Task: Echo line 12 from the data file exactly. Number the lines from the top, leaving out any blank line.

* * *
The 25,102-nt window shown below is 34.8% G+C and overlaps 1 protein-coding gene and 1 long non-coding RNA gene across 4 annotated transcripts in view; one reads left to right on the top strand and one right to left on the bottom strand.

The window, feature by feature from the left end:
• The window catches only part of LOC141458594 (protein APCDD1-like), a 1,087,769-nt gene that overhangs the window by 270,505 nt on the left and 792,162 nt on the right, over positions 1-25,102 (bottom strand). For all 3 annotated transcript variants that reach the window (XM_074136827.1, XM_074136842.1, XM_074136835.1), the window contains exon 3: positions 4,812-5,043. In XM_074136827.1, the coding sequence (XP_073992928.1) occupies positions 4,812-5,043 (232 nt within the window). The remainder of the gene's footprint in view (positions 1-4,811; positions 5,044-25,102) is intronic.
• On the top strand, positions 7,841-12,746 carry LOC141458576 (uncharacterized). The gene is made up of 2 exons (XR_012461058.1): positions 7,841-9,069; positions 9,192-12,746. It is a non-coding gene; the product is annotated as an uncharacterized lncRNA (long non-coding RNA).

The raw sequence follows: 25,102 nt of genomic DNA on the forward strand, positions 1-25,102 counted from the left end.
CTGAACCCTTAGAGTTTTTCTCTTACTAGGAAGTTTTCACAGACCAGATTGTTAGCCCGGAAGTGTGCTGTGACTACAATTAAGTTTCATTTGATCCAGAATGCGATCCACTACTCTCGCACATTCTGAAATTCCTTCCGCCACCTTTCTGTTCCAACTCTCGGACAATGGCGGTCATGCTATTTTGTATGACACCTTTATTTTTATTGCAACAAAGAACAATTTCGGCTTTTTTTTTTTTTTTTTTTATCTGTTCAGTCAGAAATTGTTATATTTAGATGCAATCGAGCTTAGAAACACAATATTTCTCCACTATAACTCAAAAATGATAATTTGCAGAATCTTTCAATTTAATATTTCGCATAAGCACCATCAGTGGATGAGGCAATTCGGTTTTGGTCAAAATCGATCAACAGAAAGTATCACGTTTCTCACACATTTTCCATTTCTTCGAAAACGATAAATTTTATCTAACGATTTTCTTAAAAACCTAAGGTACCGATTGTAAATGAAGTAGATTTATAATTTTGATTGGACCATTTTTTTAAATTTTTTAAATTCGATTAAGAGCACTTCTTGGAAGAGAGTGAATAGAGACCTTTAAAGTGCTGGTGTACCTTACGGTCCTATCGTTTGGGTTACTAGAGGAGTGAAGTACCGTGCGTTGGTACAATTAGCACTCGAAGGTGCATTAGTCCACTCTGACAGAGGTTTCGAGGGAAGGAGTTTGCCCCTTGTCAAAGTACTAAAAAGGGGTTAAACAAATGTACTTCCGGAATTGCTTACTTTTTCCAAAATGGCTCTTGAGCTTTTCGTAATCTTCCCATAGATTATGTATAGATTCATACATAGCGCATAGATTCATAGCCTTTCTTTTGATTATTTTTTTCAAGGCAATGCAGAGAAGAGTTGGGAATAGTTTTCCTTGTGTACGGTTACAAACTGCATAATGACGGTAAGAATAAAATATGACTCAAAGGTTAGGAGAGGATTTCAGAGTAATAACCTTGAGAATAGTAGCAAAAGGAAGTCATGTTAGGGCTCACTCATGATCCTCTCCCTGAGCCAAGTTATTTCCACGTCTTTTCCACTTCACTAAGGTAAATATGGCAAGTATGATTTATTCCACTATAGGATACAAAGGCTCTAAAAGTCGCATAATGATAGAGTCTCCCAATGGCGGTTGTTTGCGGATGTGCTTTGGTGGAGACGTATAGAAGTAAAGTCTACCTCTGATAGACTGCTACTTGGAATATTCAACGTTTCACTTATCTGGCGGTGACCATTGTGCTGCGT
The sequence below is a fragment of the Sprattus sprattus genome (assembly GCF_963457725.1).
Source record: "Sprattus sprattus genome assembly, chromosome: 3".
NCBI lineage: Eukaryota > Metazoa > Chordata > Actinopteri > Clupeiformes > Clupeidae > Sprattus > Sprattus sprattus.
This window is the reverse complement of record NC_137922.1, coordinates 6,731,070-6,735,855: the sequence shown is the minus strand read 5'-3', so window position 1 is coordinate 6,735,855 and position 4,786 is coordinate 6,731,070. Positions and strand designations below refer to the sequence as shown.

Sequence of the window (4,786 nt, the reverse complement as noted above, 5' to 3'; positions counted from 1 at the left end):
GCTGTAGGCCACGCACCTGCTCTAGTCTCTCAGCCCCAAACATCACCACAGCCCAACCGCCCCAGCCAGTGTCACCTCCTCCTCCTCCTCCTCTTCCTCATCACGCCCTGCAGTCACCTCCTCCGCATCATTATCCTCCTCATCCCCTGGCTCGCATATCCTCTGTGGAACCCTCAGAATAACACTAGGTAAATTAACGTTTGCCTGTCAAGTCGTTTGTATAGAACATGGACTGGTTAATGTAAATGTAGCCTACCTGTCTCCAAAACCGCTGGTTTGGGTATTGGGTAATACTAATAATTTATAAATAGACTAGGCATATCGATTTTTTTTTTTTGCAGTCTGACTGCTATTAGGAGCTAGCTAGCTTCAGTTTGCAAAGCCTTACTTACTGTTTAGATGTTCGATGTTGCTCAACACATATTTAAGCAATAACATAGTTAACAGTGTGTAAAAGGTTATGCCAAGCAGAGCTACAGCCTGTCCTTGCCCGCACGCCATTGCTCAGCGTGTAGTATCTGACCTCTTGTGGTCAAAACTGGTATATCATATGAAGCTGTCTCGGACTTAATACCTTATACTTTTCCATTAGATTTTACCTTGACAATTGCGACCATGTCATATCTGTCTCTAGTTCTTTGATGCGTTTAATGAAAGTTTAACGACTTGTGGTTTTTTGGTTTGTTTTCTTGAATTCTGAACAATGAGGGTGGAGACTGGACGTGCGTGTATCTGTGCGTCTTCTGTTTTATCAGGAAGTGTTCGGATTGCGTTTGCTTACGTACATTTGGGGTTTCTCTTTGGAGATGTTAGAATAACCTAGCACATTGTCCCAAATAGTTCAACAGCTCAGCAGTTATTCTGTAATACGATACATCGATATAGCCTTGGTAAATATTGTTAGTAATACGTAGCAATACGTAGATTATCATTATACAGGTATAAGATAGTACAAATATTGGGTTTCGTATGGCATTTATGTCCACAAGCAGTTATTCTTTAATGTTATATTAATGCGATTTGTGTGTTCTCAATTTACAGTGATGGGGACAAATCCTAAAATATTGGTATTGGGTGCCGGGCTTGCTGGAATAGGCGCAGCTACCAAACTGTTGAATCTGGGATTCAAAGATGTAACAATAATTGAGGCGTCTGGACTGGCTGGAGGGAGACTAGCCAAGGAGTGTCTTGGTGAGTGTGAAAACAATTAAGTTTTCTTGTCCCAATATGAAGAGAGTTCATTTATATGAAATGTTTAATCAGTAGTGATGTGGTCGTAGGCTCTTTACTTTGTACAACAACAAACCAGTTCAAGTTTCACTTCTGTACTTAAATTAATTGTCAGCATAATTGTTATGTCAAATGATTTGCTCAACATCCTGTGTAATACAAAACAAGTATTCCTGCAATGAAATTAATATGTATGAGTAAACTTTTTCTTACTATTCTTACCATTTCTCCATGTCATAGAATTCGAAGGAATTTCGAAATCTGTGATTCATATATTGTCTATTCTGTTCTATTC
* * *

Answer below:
GCTGTAGGCCACGCACCTGCTCTAGTCTCTCAGCCCCAAACATCACCACAGCCCAACCGCCCCAGCCAGTGTCACCTCCTCCTCCTCCTCCTCTTCCTCATCACGCCCTGCAGTCACCTCCTCCGCATCATTATCCTCCTCATCCCCTGGCTCGCATATCCTCTGTGGAACCCTCAGAATAACACTAGGTAAATTAACGTTTGCCTGTCAAGTCGTTTGTATAGAACATGGACTGGTTAATGTAAATGTAGCCTACCTGTCTCCAAAACCGCTGGTTTGGGTATTGGGTAATACTAATAATTTATAAATAGACTAGGCATATCGATTTTTTTTTTTTGCAGTCTGACTGCTATTAGGAGCTAGCTAGCTTCAGTTTGCAAAGCCTTACTTACTGTTTAGATGTTCGATGTTGCTCAACACATATTTAAGCAATAACATAGTTAACAGTGTGTAAAAGGTTATGCCAAGCAGAGCTACAGCCTGTCCTTGCCCGCACGCCATTGCTCAGCGTGTAGTATCTGACCTCTTGTGGTCAAAACTGGTATATCATATGAAGCTGTCTCGGACTTAATACCTTATACTTTTCCATTAGATTTTACCTTGACAATTGCGACCATGTCATATCTGTCTCTAGTTCTTTGATGCGTTTAATGAAAGTTTAACGACTTGTGGTTTTTTGGTTTGTTTTCTTGAATTCTGAACAATGAGGGTGGAGACTGGACGTGCGTGTATCTGTGCGTCTTCTGTTTTATCAGGAAGTGTTCGGATTGCGTTTGCTTACGTACATTTGGGGTTTCTCTTTGGAGATGTTAGAATAACCTAGCACATTGTCCCAAATAGTTCAACAGCTCAGCAGTTATTCTGTAATACGATACATCGATATAGCCTTGGTAAATATTGTTAGTAATACGTAGCAATACGTAGATTATCATTATACAGGTATAAGATAGTACAAATATTGGGTTTCGTATGGCATTTATGTCCACAAGCAGTTATTCTTTAATGTTATATTAATGCGATTTGTGTGTTCTCAATTTACAGTGATGGGGACAAATCCTAAAATATTGGTATTGGGTGCCGGGCTTGCTGGAATAGGCGCAGCTACCAAACTGTTGAATCTGGGATTCAAAGATGTAACAATAATTGAGGCGTCTGGACTGGCTGGAGGGAGACTAGCCAAGGAGTGTCTTGGTGAGTGTGAAAACAATTAAGTTTTCTTGTCCCAATATGAAGAGAGTTCATTTATATGAAATGTTTAATCAGTAGTGATGTGGTCGTAGGCTCTTTACTTTGTACAACAACAAACCAGTTCAAGTTTCACTTCTGTACTTAAATTAATTGTCAGCATAATTGTTATGTCAAATGATTTGCTCAACATCCTGTGTAATACAAAACAAGTATTCCTGCAATGAAATTAATATGTATGAGTAAACTTTTTCTTACTATTCTTACCATTTCTCCATGTCATAGAATTCGAAGGAATTTCGAAATCTGTGATTCATATATTGTCTATTCTGTTCTATTC